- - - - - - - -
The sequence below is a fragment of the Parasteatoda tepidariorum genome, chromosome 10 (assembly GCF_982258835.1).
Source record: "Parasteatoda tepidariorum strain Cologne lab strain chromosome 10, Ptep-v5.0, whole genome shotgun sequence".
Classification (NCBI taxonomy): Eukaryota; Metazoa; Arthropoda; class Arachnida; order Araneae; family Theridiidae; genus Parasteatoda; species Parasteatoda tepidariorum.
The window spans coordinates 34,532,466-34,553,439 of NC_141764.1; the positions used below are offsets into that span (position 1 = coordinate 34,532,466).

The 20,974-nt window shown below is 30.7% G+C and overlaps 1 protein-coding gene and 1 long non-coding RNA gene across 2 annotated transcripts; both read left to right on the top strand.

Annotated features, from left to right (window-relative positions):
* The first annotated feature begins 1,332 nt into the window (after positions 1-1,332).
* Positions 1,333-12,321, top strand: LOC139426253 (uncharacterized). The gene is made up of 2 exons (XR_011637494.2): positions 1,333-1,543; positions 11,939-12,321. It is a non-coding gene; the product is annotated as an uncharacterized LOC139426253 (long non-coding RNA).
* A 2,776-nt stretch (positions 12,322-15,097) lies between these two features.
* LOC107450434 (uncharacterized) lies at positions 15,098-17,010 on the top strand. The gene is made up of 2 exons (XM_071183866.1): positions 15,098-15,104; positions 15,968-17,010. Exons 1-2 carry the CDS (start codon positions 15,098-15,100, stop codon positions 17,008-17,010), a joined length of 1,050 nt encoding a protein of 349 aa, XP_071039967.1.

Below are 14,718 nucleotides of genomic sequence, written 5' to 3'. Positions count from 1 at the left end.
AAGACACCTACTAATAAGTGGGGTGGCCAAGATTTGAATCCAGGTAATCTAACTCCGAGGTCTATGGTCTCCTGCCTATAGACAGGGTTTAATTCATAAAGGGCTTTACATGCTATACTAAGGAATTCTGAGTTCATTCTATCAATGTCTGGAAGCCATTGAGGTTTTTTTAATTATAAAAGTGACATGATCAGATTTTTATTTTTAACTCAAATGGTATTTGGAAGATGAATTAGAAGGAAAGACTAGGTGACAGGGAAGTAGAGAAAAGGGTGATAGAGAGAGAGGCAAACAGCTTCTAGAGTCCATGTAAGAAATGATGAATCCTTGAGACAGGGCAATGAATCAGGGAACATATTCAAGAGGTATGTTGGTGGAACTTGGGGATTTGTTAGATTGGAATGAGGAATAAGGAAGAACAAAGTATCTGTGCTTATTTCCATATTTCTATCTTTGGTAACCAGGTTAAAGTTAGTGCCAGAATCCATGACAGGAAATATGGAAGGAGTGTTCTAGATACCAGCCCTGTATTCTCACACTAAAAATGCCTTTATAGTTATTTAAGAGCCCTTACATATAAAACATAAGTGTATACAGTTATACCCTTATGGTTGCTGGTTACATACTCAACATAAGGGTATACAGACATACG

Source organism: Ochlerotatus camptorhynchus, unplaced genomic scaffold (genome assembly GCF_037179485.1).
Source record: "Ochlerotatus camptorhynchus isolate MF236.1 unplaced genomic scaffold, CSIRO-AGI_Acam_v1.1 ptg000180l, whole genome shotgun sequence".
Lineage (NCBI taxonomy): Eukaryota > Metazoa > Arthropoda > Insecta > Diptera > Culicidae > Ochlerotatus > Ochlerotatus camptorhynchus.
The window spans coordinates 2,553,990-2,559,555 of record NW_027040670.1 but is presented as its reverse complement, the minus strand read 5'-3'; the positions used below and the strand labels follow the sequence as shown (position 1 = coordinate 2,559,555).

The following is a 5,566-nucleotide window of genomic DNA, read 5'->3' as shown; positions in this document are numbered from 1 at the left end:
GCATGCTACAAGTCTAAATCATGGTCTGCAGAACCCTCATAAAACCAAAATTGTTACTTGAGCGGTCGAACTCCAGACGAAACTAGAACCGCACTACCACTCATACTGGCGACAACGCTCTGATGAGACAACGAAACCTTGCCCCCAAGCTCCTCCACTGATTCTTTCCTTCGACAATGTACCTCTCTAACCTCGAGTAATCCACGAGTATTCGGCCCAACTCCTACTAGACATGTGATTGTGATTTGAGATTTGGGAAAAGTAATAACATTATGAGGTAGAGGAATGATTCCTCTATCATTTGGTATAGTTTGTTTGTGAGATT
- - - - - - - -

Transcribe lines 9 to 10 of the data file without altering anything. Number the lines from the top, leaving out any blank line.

* A 2,776-nt stretch (positions 12,322-15,097) lies between these two features.
* LOC107450434 (uncharacterized) lies at positions 15,098-17,010 on the top strand. The gene is made up of 2 exons (XM_071183866.1): positions 15,098-15,104; positions 15,968-17,010. Exons 1-2 carry the CDS (start codon positions 15,098-15,100, stop codon positions 17,008-17,010), a joined length of 1,050 nt encoding a protein of 349 aa, XP_071039967.1.